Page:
Responsible management education in Egyptian public business schools: Are academics ready?
Ayoubi, Rami M.
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Purpose – This paper focuses on three out of the 24 public business schools in Egypt in order to investigate how responsible management education is perceived and exercised by academics there. Design/ methodology/ approach – A total of 168 academics were contacted and interviewed in 42 focus groups. The length of each focus group was about 45 minutes, and interviews were conducted in Arabic as most respondents have no mastery of the English language. The authors used thematic analysis to extract the main ideas in the transcripts. Findings – Based on data analysis of the perceptions of academics concerning business education, research and management process at the target business schools, the authors of this paper found that responsible management education is not considered a priority in the work agendas of the three Egyptian public business schools. Besides a lack of general acceptance and awareness of the need for responsible management education, there are functional, procedural and edu-academic barriers that these schools need to overcome first before proceeding with implementation and expecting positive outcomes. Research limitations/ implications – This research maybe subject to criticism because the authors address only the perspectives of academics in the chosen business schools while neglecting other academic partners, particularly those in managerial positions, such as rectors and heads of departments. Future researchers may use the same research questions to investigate a managerial level perspective to depict a more holistic picture of the situation. Moreover, including Egyptian private business schools may also enrich the findings. In fact, the authors suggest that scholars from different academic disciplines such as sustainability management, business ethics, higher education, sustainability and cultural diversity work together to produce more interdisciplinary and transdisciplinary research on the global responsibility themes business schools have to manage. Practical implications – If the administration of the addressed business schools seek to implement responsible management education, they should overcome the following barriers. Firstly, the functional barrier (the limited financial budget and need for official approval to address both sociocultural and environmental aspects). Secondly, procedural barriers (lack of channels for formal and/or informal collaborations with governmental bodies, private enterprises, NGOs and social activist groups). Thirdly, Edu-academic barriers (lack of CSR inclusion in business school strategy, faculty promotion and incentives not tied to their proactive embedding of sustainable development and other socio-cultural issues into their curricula, research and academic practices, and no incentive or support for interdisciplinary and trans-disciplinary collaboration with researchers and faculty from other departments and faculties). Originality/ value – This paper contributes by filling a gap in sustainability, HR management, business ethics, and higher education literature in which empirical studies on responsible management education and the responsible practices of academics have been limited so far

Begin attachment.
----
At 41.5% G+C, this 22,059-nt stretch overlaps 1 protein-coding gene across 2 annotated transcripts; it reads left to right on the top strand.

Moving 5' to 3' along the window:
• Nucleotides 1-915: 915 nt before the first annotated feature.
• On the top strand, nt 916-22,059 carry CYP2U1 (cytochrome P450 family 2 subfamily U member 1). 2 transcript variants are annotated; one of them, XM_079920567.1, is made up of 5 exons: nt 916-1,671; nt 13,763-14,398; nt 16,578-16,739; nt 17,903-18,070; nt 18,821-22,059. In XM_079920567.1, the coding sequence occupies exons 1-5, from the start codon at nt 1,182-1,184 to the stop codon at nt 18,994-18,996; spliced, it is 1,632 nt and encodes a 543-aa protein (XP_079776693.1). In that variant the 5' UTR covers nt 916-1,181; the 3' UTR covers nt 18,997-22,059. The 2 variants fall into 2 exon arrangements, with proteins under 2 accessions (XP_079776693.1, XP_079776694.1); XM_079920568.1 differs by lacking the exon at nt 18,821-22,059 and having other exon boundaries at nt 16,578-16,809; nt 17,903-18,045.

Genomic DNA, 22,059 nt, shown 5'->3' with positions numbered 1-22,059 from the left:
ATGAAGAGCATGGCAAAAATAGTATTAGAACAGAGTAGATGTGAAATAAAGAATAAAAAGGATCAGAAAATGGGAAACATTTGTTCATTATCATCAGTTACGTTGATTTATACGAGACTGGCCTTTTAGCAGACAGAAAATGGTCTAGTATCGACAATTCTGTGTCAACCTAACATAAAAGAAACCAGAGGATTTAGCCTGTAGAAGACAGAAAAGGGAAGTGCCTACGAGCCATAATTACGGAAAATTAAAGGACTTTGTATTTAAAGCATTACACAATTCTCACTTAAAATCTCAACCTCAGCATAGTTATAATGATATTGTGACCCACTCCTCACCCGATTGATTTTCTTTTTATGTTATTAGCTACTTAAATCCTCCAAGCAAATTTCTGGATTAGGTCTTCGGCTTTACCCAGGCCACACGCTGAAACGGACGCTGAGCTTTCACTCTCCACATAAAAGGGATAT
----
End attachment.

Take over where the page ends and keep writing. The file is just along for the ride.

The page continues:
Journal of Management Development;
Article accepted for publication in Journal of Management Development.
Cardiff Metropolitan University (Grant ID: Cardiff Metropolian (Internal))
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